The world tree


Jethro wants to sit on the Hlidskjalf and the top bunk won’t do.
He wants a tree big enough and old enough that the roots grow
right through the earth and suck at the sea on the other side.

He wants to see so far out that it’s the future he’s looking at
and he can see himself in it. He’s no more mortal than any seven-
year-old with the magic years under his belt and too vivid fears.

For him, a catalogue of monsters would make soothing bedtime
reading. Here, Hel; here, the revelatory beast, parading past
like sheep. Anything that’s the last of its kind is going to keep

its claws out. In his tiger suit, with an owl, a leopard and a hound
to share his bed, it’s not the creatures who keep him awake —
it’s what they represent. Sleep is a dangerous city, populated

with the faces of people he’s seen but never met. He wakes
with different coloured eyes, predicting the rain that comes
with breakfast. Begging a day home from school, again. ​


The proof of a lady


Katherine Mansfield’s hair is proof.
A sparrowed coil on a cream satin nest
in an acid-free box, in a temperature-
and humidity-controlled room

Alex, who’s teaching me my job,
said we had her pubes in a locket.
Did she cut them off and send them
I ask, or, how did we get them?

For a period of time I know you
dreamed of her, Katie, every night that
you masturbated. Not sexual dreams
though, just

her in a red dress with a square collar
and severe hair, eating pâté and playing
gin rummy with you in a parlour somewhere.

A lost blue earring that you
both spent a whole afternoon
rearranging a sand dune for.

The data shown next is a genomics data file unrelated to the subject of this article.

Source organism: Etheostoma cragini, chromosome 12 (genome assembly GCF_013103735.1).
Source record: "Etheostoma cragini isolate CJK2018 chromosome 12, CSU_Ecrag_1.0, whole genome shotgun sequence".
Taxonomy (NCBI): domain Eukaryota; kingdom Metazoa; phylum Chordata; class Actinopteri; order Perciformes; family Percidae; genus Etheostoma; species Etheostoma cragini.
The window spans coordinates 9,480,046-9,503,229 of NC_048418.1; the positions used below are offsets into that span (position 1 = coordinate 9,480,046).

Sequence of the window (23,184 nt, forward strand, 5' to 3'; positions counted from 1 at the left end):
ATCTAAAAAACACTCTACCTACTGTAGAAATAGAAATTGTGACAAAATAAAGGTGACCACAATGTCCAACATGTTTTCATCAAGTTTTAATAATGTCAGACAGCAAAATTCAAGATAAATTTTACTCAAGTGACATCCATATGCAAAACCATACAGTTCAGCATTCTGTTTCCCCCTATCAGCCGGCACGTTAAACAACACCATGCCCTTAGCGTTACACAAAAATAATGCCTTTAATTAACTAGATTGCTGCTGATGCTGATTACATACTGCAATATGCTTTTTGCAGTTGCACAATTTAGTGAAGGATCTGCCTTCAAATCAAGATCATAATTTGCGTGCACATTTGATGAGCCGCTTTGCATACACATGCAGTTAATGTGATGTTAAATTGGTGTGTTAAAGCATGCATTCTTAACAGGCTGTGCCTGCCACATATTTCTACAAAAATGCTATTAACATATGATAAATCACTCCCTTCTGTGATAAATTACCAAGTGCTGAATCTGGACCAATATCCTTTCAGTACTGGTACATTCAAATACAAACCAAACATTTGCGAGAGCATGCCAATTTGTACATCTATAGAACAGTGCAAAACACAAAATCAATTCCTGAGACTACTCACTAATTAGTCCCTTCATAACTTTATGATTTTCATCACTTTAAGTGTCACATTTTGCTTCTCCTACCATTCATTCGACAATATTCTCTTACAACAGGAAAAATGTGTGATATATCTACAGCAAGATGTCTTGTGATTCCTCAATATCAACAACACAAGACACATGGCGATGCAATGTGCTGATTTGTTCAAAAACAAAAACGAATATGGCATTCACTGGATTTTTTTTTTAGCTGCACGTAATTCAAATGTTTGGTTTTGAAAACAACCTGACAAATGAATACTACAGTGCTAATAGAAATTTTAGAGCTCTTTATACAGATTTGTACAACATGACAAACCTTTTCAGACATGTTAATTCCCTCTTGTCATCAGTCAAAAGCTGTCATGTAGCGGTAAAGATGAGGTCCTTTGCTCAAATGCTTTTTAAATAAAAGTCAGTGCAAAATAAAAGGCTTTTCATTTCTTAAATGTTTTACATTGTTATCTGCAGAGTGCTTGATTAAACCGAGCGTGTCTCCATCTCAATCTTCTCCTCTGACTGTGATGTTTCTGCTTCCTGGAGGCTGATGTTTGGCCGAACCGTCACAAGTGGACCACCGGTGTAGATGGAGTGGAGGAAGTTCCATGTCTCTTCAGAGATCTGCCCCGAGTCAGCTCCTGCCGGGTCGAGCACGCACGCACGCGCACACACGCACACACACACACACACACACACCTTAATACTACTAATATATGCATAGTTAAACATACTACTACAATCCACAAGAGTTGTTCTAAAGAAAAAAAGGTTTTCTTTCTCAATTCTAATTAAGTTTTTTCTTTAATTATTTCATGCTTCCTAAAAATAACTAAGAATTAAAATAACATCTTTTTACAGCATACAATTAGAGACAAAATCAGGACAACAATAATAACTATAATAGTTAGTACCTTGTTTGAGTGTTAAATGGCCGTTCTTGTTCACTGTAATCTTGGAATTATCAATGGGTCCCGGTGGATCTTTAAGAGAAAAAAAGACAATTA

She looked different every time
but you always knew it was her —
pulling you up behind her on a black horse
and trotting you past your grandparents’
house. Once she guest lectured
your literature class.

Remember, you asked me for a loop
of my hair before I had it coloured to something
you didn’t trust. Not creepy, because
I love you, you said, tying it with cotton
and writing the date on an envelope. I wonder
who will find this when I’m dead.

In the archive room, her hair is kept
with her typewriters and an embroidered
Chinese shawl. The parts of her body
start to make sense, her fingers
on keys, her shoulder blades under silk.
We keep what we can of the people we love.

Katie runs a middle finger around the face
of her watch as if it’s a crystal goblet.
The music she makes — you might be
the only living person who remembers it.



Hannah Mettner is a Gisborne poet living and working in Wellington. She is one of the editors of Sweet Mammalian. She has been most recently published in Food CourtRejectamentaHue & CrySport and more.